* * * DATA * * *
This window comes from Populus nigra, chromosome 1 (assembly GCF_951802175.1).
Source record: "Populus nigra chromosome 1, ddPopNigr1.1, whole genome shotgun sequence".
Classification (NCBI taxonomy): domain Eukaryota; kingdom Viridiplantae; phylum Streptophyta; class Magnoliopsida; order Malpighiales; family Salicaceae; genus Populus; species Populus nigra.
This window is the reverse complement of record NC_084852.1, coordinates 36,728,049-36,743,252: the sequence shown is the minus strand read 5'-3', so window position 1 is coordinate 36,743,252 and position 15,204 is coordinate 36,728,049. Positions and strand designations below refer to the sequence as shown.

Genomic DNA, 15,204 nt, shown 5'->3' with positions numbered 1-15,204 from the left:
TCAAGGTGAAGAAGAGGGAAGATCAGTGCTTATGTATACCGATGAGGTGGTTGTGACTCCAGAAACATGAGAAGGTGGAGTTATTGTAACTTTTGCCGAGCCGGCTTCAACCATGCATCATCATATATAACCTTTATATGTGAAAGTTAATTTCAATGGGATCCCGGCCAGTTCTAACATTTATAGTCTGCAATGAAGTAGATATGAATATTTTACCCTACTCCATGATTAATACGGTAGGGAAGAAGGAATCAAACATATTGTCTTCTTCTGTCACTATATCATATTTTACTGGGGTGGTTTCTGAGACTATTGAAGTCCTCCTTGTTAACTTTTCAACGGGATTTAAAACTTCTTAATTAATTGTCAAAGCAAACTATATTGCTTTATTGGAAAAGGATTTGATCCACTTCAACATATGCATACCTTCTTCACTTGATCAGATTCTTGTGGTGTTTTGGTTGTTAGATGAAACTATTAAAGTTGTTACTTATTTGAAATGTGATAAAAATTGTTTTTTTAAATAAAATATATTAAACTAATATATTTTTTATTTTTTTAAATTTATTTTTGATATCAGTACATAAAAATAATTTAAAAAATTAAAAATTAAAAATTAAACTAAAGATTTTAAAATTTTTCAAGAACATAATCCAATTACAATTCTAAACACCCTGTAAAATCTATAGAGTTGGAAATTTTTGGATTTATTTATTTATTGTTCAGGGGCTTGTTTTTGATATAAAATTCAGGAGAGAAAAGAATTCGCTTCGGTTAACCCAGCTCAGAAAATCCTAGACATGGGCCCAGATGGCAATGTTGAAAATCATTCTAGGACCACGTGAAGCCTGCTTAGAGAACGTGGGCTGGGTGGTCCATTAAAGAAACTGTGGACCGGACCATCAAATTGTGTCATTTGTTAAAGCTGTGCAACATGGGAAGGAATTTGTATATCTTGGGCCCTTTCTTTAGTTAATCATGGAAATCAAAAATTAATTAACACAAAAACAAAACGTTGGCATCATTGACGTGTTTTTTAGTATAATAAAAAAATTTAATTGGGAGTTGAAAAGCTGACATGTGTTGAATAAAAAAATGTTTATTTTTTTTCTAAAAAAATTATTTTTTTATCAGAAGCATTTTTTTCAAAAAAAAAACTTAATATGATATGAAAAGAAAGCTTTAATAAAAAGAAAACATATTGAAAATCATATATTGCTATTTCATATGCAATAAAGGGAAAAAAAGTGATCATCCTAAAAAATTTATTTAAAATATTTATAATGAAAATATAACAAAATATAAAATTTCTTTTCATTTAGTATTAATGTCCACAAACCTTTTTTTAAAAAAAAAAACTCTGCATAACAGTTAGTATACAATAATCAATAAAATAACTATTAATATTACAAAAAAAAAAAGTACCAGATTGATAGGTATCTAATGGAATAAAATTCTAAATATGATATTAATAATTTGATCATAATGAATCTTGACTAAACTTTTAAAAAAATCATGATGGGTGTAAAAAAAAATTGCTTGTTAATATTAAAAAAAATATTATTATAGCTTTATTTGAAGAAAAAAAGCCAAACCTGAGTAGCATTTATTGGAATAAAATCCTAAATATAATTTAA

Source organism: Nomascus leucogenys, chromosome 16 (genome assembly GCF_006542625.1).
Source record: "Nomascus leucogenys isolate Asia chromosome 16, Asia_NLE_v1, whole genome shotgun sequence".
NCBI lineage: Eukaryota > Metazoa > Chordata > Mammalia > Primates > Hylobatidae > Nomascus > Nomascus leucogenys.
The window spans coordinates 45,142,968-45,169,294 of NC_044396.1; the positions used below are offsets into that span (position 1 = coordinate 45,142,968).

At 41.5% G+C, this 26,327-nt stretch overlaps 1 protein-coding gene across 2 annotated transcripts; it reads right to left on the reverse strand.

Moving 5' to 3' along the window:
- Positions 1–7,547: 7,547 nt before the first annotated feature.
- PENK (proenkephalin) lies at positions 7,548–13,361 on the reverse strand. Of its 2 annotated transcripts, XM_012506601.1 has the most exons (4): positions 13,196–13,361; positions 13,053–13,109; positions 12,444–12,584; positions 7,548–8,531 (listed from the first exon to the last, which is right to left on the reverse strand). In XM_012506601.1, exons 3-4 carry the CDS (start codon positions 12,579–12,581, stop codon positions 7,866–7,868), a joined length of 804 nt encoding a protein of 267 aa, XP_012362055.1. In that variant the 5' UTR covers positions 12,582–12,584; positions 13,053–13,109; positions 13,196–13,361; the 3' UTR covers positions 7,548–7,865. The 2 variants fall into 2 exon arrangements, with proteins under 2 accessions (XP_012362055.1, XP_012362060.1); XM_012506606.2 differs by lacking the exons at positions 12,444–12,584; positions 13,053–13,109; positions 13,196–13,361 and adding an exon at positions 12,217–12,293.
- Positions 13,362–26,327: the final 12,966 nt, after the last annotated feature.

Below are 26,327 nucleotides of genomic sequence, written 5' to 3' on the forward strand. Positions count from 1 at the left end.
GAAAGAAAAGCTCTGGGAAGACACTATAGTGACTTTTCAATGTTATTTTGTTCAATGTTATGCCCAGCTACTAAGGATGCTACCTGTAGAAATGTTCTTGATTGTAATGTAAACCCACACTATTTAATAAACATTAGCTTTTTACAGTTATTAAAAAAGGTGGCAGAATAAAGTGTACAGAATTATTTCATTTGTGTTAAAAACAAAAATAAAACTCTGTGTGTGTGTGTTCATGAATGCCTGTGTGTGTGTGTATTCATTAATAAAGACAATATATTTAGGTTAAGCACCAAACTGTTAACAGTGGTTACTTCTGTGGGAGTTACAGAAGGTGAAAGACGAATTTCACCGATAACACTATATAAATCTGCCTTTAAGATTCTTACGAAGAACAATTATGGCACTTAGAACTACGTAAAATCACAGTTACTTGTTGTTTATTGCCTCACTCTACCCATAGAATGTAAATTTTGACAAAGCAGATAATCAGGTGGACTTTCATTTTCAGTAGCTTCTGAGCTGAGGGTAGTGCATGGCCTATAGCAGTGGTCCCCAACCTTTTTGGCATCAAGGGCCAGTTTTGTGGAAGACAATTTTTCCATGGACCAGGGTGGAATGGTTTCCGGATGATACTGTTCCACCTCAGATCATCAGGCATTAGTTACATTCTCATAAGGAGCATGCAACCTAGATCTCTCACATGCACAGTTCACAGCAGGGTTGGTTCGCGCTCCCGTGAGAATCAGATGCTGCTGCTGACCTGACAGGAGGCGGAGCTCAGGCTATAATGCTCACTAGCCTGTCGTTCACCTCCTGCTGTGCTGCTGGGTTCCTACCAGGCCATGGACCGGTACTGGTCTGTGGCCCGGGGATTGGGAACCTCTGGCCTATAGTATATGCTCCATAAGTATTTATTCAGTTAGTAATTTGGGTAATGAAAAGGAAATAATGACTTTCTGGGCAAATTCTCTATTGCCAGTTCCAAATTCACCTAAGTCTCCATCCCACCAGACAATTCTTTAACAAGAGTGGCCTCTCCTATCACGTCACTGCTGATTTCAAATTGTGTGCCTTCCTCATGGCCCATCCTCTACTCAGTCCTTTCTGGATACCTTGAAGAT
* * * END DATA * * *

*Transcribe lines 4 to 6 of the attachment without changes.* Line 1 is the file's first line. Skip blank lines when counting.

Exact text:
This window is the reverse complement of record NC_084852.1, coordinates 36,728,049-36,743,252: the sequence shown is the minus strand read 5'-3', so window position 1 is coordinate 36,743,252 and position 15,204 is coordinate 36,728,049. Positions and strand designations below refer to the sequence as shown.

Genomic DNA, 15,204 nt, shown 5'->3' with positions numbered 1-15,204 from the left:
TCAAGGTGAAGAAGAGGGAAGATCAGTGCTTATGTATACCGATGAGGTGGTTGTGACTCCAGAAACATGAGAAGGTGGAGTTATTGTAACTTTTGCCGAGCCGGCTTCAACCATGCATCATCATATATAACCTTTATATGTGAAAGTTAATTTCAATGGGATCCCGGCCAGTTCTAACATTTATAGTCTGCAATGAAGTAGATATGAATATTTTACCCTACTCCATGATTAATACGGTAGGGAAGAAGGAATCAAACATATTGTCTTCTTCTGTCACTATATCATATTTTACTGGGGTGGTTTCTGAGACTATTGAAGTCCTCCTTGTTAACTTTTCAACGGGATTTAAAACTTCTTAATTAATTGTCAAAGCAAACTATATTGCTTTATTGGAAAAGGATTTGATCCACTTCAACATATGCATACCTTCTTCACTTGATCAGATTCTTGTGGTGTTTTGGTTGTTAGATGAAACTATTAAAGTTGTTACTTATTTGAAATGTGATAAAAATTGTTTTTTTAAATAAAATATATTAAACTAATATATTTTTTATTTTTTTAAATTTATTTTTGATATCAGTACATAAAAATAATTTAAAAAATTAAAAATTAAAAATTAAACTAAAGATTTTAAAATTTTTCAAGAACATAATCCAATTACAATTCTAAACACCCTGTAAAATCTATAGAGTTGGAAATTTTTGGATTTATTTATTTATTGTTCAGGGGCTTGTTTTTGATATAAAATTCAGGAGAGAAAAGAATTCGCTTCGGTTAACCCAGCTCAGAAAATCCTAGACATGGGCCCAGATGGCAATGTTGAAAATCATTCTAGGACCACGTGAAGCCTGCTTAGAGAACGTGGGCTGGGTGGTCCATTAAAGAAACTGTGGACCGGACCATCAAATTGTGTCATTTGTTAAAGCTGTGCAACATGGGAAGGAATTTGTATATCTTGGGCCCTTTCTTTAGTTAATCATGGAAATCAAAAATTAATTAACACAAAAACAAAACGTTGGCATCATTGACGTGTTTTTTAGTATAATAAAAAAATTTAATTGGGAGTTGAAAAGCTGACATGTGTTGAATAAAAAAATGTTTATTTTTTTTCTAAAAAAATTATTTTTTTATCAGAAGCATTTTTTTCAAAAAAAAAACTTAATATGATATGAAAAGAAAGCTTTAATAAAAAGAAAACATATTGAAAATCATATATTGCTATTTCATATGCAATAAAGGGAAAAAAAGTGATCATCCTAAAAAATTTATTTAAAATATTTATAATGAAAATATAACAAAATATAAAATTTCTTTTCATTTAGTATTAATGTCCACAAACCTTTTTTTAAAAAAAAAAACTCTGCATAACAGTTAGTATACAATAATCAATAAAATAACTATTAATATTACAAAAAAAAAAAGTACCAGATTGATAGGTATCTAATGGAATAAAATTCTAAATATGATATTAATAATTTGATCATAATGAATCTTGACTAAACTTTTAAAAAAATCATGATGGGTGTAAAAAAAAATTGCTTGTTAATATTAAAAAAAATATTATTATAGCTTTATTTGAAGAAAAAAAGCCAAACCTGAGTAGCATTTATTGGAATAAAATCCTAAATATAATTTAA